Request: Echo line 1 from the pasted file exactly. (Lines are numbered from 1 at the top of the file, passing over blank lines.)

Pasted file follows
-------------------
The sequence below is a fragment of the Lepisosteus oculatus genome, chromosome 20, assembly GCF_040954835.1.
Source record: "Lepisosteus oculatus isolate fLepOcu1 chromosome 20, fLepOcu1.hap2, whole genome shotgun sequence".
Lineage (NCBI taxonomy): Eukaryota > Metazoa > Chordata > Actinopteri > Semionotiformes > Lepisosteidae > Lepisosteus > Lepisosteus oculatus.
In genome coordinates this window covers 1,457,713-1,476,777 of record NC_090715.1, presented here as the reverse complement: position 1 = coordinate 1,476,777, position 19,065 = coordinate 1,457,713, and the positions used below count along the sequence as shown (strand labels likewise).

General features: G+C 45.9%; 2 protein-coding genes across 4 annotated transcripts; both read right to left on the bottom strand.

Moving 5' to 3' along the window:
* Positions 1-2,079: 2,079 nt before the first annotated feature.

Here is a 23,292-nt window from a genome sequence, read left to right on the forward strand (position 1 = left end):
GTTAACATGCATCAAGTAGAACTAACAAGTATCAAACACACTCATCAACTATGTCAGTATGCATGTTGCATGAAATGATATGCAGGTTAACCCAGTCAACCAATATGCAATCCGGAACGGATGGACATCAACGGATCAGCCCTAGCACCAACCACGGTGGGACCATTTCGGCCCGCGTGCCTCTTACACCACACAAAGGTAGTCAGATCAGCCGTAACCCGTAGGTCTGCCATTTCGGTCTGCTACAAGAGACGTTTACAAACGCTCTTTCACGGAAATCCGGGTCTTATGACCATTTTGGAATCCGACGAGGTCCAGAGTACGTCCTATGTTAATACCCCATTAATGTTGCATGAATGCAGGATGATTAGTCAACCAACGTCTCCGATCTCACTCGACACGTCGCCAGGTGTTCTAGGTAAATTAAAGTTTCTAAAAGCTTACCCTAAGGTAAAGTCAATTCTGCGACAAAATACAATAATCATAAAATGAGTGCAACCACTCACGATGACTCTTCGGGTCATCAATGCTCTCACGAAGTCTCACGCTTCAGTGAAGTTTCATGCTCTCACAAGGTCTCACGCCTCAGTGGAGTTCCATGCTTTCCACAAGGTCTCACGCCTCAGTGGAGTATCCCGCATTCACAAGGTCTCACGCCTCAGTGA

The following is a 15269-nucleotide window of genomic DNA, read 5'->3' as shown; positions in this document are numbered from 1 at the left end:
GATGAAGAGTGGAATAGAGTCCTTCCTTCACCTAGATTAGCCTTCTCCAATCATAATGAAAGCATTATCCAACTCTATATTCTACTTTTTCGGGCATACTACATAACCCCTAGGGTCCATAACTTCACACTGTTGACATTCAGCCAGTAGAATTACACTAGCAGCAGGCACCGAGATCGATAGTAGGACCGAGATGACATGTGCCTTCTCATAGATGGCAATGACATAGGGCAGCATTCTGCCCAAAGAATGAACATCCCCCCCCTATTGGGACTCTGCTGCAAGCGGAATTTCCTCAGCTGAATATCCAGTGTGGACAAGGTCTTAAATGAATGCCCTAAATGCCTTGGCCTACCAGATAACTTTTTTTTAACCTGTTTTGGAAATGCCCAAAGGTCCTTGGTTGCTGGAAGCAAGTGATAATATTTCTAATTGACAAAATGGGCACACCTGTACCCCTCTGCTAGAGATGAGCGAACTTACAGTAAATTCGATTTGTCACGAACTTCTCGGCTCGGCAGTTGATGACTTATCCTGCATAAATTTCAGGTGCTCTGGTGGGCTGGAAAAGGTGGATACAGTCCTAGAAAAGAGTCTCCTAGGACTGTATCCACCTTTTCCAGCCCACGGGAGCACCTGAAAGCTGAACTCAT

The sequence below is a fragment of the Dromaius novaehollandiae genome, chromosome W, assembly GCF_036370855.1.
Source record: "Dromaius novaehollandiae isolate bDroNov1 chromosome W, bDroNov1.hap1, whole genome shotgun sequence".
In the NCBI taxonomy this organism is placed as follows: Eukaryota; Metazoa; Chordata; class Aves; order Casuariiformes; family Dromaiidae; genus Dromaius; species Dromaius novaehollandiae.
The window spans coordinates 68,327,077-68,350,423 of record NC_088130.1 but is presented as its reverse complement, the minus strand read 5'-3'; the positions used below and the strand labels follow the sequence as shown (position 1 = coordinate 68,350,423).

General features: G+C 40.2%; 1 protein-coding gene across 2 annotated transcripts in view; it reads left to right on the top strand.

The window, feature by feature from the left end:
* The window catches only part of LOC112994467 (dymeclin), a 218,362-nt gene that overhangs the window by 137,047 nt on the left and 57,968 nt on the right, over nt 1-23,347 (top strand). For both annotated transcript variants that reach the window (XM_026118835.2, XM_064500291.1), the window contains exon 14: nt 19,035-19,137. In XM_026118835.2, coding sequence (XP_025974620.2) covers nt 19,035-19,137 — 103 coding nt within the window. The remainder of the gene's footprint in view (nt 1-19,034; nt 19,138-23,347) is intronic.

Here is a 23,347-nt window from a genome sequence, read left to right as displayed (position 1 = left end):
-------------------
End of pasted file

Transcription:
The sequence below is a fragment of the Lepisosteus oculatus genome, chromosome 20, assembly GCF_040954835.1.